WPC: Wall of Bald Cypress Roots

March 12, 2015 watershed 054

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Walls are supports as well as barriers.  They add a decorative touch in gardens; a sense of enclosure and privacy.  Walls offer structure to our landscapes as well as to our homes. Walls give us protection from the elements and a sense of  security.

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March 12, 2015 watershed 044

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This week the Daily Post’s  Weekly Photo Challenge asks photographers to share photos of walls which reveal a sense of place; telling us something important about that place.

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The Chickahominy River flows into the James, then on to the Chesapeake Bay.

Knobby roots of the Cypress trees form a wall along the beach, protecting the river’s bank.

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Roots of the Bald Cypress trees growing on the bank of the Chickahominy river form a wall, a barrier, along the beach.  Bald Cypress, Taxodium distichum, one of the hardest of hardwoods, is recognized by its rock-hard knobby roots which grow out in all directions from the tree’s trunk.

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March 12, 2015 watershed 051

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Cypress can be found growing along rivers and in swamps throughout our region.  A deciduous conifer, the Bald Cypress is an ancient tree.  Fossils prove they were growing in this region more than 8 million years ago, and a single tree may live for well over 1000 years.

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March 12, 2015 watershed 058

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The Cypress roots which line this beach also protect it.  They hold the soil and sand in place to control erosion during flooding and storms.

They form a protective barrier for the beach, a living, breathing wall of roots.

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March 12, 2015 watershed 053

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Woodland Gnome 2015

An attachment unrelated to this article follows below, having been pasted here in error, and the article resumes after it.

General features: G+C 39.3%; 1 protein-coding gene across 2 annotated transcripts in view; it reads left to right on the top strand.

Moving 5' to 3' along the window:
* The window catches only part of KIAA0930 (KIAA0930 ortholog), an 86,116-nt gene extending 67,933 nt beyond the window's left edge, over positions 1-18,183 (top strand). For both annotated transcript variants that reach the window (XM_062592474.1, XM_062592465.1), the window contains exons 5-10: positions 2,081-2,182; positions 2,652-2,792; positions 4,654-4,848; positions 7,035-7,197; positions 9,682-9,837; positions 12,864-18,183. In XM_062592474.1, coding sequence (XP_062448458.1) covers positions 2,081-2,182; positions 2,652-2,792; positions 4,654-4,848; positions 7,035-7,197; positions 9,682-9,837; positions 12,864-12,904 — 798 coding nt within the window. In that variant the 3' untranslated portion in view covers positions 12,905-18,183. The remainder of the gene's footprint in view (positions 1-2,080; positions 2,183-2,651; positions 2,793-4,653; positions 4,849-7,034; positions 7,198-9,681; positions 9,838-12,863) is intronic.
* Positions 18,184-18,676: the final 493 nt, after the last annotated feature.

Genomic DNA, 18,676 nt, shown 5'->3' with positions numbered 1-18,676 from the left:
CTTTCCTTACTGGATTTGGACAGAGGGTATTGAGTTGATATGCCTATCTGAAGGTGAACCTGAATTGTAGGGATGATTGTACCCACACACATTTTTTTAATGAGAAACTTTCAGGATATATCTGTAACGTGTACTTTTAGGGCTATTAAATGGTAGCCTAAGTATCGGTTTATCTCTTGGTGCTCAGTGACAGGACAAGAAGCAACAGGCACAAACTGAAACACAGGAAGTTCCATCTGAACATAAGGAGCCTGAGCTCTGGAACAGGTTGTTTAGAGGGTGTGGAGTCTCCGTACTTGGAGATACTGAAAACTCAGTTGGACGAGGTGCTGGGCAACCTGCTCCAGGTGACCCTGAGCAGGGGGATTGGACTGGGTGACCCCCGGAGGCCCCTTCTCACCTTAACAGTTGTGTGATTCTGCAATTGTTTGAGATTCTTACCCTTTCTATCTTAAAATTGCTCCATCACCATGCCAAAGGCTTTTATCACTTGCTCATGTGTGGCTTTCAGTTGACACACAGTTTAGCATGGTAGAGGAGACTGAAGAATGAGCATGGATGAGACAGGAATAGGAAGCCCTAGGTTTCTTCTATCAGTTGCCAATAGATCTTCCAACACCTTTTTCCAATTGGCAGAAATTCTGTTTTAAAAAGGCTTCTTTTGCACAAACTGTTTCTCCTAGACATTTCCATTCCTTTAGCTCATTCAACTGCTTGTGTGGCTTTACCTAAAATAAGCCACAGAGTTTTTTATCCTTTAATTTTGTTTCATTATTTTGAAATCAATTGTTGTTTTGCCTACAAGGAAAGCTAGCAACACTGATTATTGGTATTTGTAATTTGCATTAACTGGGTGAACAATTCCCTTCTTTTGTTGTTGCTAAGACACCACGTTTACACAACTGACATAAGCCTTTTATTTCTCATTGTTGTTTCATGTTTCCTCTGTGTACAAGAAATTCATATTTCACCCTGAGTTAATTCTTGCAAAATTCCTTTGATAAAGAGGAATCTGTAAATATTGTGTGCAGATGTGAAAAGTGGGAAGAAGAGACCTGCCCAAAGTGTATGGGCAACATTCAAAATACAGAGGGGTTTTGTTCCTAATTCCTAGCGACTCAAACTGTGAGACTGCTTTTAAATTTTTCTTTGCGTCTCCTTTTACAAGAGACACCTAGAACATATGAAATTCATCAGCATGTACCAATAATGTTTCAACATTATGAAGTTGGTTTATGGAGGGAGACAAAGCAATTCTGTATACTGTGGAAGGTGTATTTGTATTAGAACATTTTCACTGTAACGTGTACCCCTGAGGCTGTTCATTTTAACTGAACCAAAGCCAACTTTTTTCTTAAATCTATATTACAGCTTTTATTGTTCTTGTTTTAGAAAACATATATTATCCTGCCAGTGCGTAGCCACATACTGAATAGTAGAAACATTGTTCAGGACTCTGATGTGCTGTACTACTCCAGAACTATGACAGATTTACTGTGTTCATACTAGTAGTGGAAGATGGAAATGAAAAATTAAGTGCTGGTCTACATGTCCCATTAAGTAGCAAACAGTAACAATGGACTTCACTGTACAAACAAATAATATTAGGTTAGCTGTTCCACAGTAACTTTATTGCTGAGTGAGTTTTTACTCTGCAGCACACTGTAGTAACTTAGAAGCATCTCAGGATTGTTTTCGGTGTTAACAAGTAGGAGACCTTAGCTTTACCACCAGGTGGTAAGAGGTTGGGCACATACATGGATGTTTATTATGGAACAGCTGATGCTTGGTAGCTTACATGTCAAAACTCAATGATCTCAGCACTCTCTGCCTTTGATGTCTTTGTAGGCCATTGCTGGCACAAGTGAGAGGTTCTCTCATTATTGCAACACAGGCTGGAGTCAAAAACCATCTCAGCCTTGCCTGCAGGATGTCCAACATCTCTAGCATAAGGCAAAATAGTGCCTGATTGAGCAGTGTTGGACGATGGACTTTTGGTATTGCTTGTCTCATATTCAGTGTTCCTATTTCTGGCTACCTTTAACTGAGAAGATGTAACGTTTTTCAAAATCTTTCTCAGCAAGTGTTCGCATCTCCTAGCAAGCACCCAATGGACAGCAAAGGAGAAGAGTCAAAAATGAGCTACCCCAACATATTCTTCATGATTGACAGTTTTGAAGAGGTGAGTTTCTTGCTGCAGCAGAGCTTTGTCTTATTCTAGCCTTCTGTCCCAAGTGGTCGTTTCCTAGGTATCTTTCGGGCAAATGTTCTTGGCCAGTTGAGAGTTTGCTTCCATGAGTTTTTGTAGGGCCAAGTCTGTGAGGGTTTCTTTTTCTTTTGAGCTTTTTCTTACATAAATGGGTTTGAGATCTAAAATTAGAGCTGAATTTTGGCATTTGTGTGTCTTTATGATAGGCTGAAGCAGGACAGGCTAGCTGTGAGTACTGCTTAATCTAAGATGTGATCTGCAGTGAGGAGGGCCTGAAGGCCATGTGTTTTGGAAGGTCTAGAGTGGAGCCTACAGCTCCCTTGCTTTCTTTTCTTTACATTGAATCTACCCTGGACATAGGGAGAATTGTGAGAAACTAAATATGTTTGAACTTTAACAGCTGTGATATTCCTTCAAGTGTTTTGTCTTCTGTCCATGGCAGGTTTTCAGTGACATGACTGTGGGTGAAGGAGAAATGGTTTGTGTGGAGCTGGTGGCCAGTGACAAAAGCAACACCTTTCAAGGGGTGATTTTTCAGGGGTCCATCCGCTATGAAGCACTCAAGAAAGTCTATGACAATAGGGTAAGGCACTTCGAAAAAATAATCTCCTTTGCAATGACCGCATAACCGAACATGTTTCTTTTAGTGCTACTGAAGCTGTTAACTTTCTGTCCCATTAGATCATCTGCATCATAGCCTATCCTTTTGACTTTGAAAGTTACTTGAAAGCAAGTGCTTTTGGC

Finding the Moon

December 20 sunrise 006

Again this morning, I was up and moving well before sunrise.  In fact, I was at the computer, watching for lightening skies through the window blinds when I was summoned.  “You have to see this!” my newly risen partner called. And when I followed the call, what beauty filled the skies.

December 20 sunrise 010It was a pink and golden dawn.  I found the camera and took photos of the trees silhouetted  against the sunrise skies towards the east.  But then,  looking around a bit more, was thrilled to find we had a 360 degree panorama sunrise this morning.

The sky was beautiful towards the north and west as well, where the waning moon was nestled in the branches of a tree.  Finally, I had found the moon.

Our shortest day of the year is tomorrow, with the sun not rising until nearly 7:30 in the morning, and setting before 5 PM.  The moon won’t even appear until after 8 PM.  The tea time hours darken so quickly this time of year, with night descending over the landscape with firm finality.  December 20 sunrise 012

I was on the road yesterday, racing to be at home before darkness had settled on our rush hour streets.  I was delayed leaving by only a few minutes, but still drove the last 20 miles in ever deepening twilight, straining against the glare of headlights to weave through traffic and find the way home.  My reward was the beauty of Christmas lights in front yards along the way.

As we approach this longest night, every minute of daylight seems that much more precious; and every brightly wrapped tree and lit window more appreciated.  It is a good time to gather with loved ones to celebrate the many joys and blessings of the year.December 20 sunrise 015

This solstice time is full of beauty and promise.  As surely as the sun and moon follow their tracks through the sky, so our days will lighten and lengthen yet again.  The buds will swell, seeds will sprout, and the new year will unfold.